Pre-requisite knowledge:Familiarity with agent related concepts and relevant software, such as the content of unit CM30174.

Indicative reading:Recommended text for CM30174. GIPF web site.


Description:Car pooling is often put forward as a good way to save resources, but the practice is not so easy. For commuting, it puts considerable constraints on the participants, that work against flexi-time and part-time practices. For longer distance travel, it is a hit-and-miss affair of word-of-mouth or putting an offer on a noticeboard and hoping. Then there is the problem of accounting: for commuting this can be avoided by having rotas so that the participants contribute approximately the same number of driving trips, but for one-off longer distance trips, there is the awkward business of computing some amount based on miles travelled and a mileage cost (these typically vary widely). The objective of this project is to assist in the take-up of long distance car pooling by building a web-based trading platform where providers are recompensed with non-convertible credits and consumers spend such credits to purchase travel. In line with the principles of community currencies, it shall not be necessary to have credits in order to be able to spend them, but the system must provide mechanisms to inhibit exploitation and to model the reputations of both providers and consumers, who will typically be represented by agents within the trading framework. Appropriate technology is probably PHP and MySQL.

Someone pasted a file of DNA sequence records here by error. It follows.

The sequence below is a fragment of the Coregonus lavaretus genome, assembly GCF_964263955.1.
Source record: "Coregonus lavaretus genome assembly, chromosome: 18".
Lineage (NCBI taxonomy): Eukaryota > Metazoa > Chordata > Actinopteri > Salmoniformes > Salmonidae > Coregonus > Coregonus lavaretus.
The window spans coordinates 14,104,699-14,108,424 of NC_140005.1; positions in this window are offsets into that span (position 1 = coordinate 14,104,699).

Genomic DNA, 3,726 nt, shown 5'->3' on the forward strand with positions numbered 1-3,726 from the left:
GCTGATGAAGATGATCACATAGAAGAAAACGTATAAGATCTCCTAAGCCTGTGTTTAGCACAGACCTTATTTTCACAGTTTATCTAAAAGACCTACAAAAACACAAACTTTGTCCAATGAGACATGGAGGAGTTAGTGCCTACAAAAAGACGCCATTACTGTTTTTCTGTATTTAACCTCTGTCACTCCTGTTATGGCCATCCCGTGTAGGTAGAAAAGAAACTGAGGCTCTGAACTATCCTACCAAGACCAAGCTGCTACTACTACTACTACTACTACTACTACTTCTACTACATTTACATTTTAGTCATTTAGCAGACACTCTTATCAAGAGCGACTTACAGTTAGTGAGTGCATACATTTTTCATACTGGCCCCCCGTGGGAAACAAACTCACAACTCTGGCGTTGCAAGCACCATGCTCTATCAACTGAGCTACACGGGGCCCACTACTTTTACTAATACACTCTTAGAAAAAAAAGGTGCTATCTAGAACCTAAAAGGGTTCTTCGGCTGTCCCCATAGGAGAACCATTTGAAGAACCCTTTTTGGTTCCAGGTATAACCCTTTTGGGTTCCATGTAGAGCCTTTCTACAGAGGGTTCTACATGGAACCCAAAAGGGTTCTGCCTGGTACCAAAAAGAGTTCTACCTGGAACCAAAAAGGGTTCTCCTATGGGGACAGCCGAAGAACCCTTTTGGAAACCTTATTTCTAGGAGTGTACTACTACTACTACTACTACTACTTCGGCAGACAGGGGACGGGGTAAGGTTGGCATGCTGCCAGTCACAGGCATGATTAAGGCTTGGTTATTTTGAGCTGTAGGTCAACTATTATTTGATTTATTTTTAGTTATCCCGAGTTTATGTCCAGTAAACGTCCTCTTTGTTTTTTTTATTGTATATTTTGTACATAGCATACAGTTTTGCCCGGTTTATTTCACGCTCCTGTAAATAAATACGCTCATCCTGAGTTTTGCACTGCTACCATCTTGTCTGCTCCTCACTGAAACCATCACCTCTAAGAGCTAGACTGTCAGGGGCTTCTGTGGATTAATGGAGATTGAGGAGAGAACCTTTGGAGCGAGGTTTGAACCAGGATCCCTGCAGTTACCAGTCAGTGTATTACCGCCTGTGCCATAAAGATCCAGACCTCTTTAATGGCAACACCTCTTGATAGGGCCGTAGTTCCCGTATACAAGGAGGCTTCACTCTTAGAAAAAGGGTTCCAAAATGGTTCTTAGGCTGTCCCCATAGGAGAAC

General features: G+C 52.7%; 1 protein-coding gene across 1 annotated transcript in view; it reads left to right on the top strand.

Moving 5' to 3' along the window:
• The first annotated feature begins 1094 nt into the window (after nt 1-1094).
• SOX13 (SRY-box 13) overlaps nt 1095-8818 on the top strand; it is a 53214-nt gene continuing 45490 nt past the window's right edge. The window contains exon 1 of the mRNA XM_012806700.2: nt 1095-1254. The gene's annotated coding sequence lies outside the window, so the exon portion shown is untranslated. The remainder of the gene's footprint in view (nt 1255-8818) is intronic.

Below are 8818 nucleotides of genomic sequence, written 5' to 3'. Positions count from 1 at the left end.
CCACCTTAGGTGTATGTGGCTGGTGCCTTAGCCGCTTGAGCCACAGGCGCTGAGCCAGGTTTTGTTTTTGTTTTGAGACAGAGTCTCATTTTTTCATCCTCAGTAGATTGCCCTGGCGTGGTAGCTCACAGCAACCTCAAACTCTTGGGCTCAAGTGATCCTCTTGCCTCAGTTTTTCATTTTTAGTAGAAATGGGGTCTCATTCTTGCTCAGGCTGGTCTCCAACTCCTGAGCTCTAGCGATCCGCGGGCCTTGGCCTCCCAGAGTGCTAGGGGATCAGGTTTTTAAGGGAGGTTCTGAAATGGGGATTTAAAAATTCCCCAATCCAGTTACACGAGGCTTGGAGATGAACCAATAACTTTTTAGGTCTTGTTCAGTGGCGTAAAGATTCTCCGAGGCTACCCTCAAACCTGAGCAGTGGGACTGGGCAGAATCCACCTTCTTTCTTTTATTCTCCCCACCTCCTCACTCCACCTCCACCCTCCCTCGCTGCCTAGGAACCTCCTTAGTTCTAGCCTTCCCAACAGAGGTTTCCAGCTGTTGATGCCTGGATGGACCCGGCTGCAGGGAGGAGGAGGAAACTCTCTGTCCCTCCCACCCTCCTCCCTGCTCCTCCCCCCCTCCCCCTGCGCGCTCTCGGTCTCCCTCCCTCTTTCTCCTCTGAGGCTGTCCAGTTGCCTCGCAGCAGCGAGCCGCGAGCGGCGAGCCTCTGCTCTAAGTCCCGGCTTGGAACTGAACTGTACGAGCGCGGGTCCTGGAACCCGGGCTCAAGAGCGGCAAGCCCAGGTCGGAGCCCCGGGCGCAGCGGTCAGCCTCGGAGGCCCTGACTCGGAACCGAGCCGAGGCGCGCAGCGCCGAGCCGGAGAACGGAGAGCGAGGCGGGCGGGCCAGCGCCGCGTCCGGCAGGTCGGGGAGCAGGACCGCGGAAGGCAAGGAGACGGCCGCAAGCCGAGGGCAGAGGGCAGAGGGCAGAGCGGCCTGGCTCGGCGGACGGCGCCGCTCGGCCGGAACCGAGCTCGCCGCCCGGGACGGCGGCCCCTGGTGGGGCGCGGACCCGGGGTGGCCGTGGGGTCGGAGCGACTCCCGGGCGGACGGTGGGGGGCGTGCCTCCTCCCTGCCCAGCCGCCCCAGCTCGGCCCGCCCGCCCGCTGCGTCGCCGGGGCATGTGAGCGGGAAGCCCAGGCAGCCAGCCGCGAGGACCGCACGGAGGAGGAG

Pre-requisite knowledge: Database design, client and server side programming. Familiarity with agent related concepts and relevant software, such as the content of unit CM30174.

Indicative reading:PHP and MySQL by O'Reilly. Recommended text for CM30174.


Description:Most agent platforms offer an ad-hoc semantics derived purely from the implementation and which frequently breaks down in the presence of non-determinism/concurrent execution, creating significant debugging problems. Some exceptions to this are dMARS and the Jack toolkit, both of which are based on Rao and Georgeff's BDI model. A revision of this model is presented with a formal basis in David Kinny's thesis. The objective of this project is to take his specification to implement the instructions of an agent virtual machine (AVM) and develop a language for writing agent specifications (following Kinny's model) and compile and run them on the AVM. Since the specification is given in terms of a variety of process algebra, a strong candidate implementation language is JOCAML (Join Object CAML).

Pre-requisite knowledge:Familiarity with agent related concepts and relevant software, such as the content of unit CM30174.

Indicative reading:Recommended text for CM30174. David Kinny's thesis (available from Julian Padget). JOCAML web site.